The middle of the day is a perfect time to slip away and check water holes or learn new country. Even if I have located a shooter, I am always looking for a backup animal. I also make sure to note the locations and the time of day on all shooters that I see during the scouting trip. I also talk to everyone I run into while scouting. Again, some of these people will be very helpful so it is always worth the time to stop. If I am unable to make a scouting trip to the unit, I will always try to show up at least five days before the season opens and do all of the above.
After returning from the scouting trip, I will then make a second call to the biologist and ask any questions I have from my scouting trip. Every time I have scouted an area I always end up with a couple of questions about access, water, livestock, etc. I have found that most biologists are willing to give you a lot more information after you have spent time in the unit. Having maps and a notepad handy when talking to the biologist allows me take notes and highlight areas on my maps during our conversation. I also never share the location of the shooters I have found when talking with anyone. That sounds like common sense, but to tell you the truth, common sense is not that common any more.
Before opening day rolls around, I have usually located a couple of shooter animals and I will show up 2-3 days before the season and try to relocate them. If I did not find any shooters while scouting, I will show up 4-5 days before my hunt opens and start the whole process again. The first couple of days before the season, people are scarce, but the night before opening day people start to arrive. It happens every year and it is something all people who hunt public land have to deal with. I have had people put in camps in the exact locations where I was watching a shooter. Something to remember is that when watching a shooter close to a road, try to figure out his escape route and what new country he will be moving into. Every animal will respond differently to the increased pressure in the area. Another thing to remember about these kinds of hunts is that each tag holder usually has three to seven friends out helping with the hunt. So if there is twenty tags expect that at least sixty people are in the area.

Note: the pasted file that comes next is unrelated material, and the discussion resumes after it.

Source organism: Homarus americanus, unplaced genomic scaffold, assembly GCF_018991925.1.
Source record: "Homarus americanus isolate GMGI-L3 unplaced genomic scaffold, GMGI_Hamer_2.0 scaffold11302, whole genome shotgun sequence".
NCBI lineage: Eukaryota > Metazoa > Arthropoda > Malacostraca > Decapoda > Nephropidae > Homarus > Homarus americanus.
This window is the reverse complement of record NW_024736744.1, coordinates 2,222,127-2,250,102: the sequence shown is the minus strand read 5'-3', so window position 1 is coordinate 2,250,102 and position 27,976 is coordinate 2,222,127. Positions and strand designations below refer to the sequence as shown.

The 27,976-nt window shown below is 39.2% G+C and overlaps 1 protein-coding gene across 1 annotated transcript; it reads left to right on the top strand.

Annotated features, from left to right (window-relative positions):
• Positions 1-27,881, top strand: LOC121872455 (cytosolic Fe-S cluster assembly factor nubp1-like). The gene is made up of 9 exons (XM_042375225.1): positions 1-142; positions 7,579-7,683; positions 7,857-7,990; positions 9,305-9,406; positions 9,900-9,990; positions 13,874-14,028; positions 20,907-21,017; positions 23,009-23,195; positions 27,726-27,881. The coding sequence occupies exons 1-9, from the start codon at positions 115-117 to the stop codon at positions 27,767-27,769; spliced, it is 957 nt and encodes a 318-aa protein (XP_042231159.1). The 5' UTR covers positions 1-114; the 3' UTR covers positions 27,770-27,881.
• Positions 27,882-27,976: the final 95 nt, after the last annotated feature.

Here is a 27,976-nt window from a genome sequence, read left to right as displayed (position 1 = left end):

Things don’t always go as planned and sometimes the shooter may have moved out of the area or someone else may have killed him. At this point, I go into what I call “scouting with a weapon” mode. I move around to areas that are less accessible and areas that are overlooked by other hunters. In overlooked areas of desert country, I have found big old bucks living out on the flats, miles away from the mountains.
If there is one piece of advice I can give to other public land hunters is to not be discouraged if you come up unsuccessful at the beginning of the season. Most of the opening day hunters will be gone by Sunday night. I see this all the time where a guy puts in his time scouting and hunting but after a couple of days he is ready to give up and go home or shoot a lesser quality animal because he has not found what he is looking for. It is funny how the human mind works. We all hear people talking about being in top physical condition in order to succeed in hunting but we rarely hear about being in top mental condition. Being in top mental condition is more important to me than being in top physical condition. If you are in top mental condition, you can handle any curve ball that is thrown your way. Never give up and hunt hard until your last day. Respect yourself for the effort you made from applying for the tag to hunting and your hunt will be a success, no matter if you harvest an animal or not.